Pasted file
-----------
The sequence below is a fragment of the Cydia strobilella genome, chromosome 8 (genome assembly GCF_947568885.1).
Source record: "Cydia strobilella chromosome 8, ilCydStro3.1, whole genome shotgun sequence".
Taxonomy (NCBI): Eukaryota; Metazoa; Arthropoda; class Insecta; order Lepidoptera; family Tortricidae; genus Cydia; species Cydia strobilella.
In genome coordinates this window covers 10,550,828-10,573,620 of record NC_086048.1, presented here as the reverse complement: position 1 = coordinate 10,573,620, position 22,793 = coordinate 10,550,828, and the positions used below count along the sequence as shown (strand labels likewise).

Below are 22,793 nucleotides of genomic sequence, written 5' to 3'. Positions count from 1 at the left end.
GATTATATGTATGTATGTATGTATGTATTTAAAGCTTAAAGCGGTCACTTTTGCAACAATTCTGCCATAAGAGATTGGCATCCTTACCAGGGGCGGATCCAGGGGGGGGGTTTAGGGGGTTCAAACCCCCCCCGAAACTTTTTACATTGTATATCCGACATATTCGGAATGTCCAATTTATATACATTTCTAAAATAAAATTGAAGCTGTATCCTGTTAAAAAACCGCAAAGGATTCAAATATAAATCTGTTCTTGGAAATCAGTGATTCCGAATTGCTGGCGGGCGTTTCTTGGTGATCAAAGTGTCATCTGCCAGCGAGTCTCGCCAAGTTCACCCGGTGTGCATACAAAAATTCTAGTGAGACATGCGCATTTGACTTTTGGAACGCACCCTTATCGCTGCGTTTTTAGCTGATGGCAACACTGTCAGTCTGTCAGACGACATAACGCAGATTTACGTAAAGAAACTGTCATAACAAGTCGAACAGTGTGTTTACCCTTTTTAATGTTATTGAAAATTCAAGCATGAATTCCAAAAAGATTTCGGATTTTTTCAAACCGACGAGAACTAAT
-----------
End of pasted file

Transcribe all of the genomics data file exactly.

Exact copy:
The sequence below is a fragment of the Cydia strobilella genome, chromosome 8 (genome assembly GCF_947568885.1).
Source record: "Cydia strobilella chromosome 8, ilCydStro3.1, whole genome shotgun sequence".
Taxonomy (NCBI): Eukaryota; Metazoa; Arthropoda; class Insecta; order Lepidoptera; family Tortricidae; genus Cydia; species Cydia strobilella.
In genome coordinates this window covers 10,550,828-10,573,620 of record NC_086048.1, presented here as the reverse complement: position 1 = coordinate 10,573,620, position 22,793 = coordinate 10,550,828, and the positions used below count along the sequence as shown (strand labels likewise).

Below are 22,793 nucleotides of genomic sequence, written 5' to 3'. Positions count from 1 at the left end.
GATTATATGTATGTATGTATGTATGTATTTAAAGCTTAAAGCGGTCACTTTTGCAACAATTCTGCCATAAGAGATTGGCATCCTTACCAGGGGCGGATCCAGGGGGGGGGTTTAGGGGGTTCAAACCCCCCCCGAAACTTTTTACATTGTATATCCGACATATTCGGAATGTCCAATTTATATACATTTCTAAAATAAAATTGAAGCTGTATCCTGTTAAAAAACCGCAAAGGATTCAAATATAAATCTGTTCTTGGAAATCAGTGATTCCGAATTGCTGGCGGGCGTTTCTTGGTGATCAAAGTGTCATCTGCCAGCGAGTCTCGCCAAGTTCACCCGGTGTGCATACAAAAATTCTAGTGAGACATGCGCATTTGACTTTTGGAACGCACCCTTATCGCTGCGTTTTTAGCTGATGGCAACACTGTCAGTCTGTCAGACGACATAACGCAGATTTACGTAAAGAAACTGTCATAACAAGTCGAACAGTGTGTTTACCCTTTTTAATGTTATTGAAAATTCAAGCATGAATTCCAAAAAGATTTCGGATTTTTTCAAACCGACGAGAACTAAT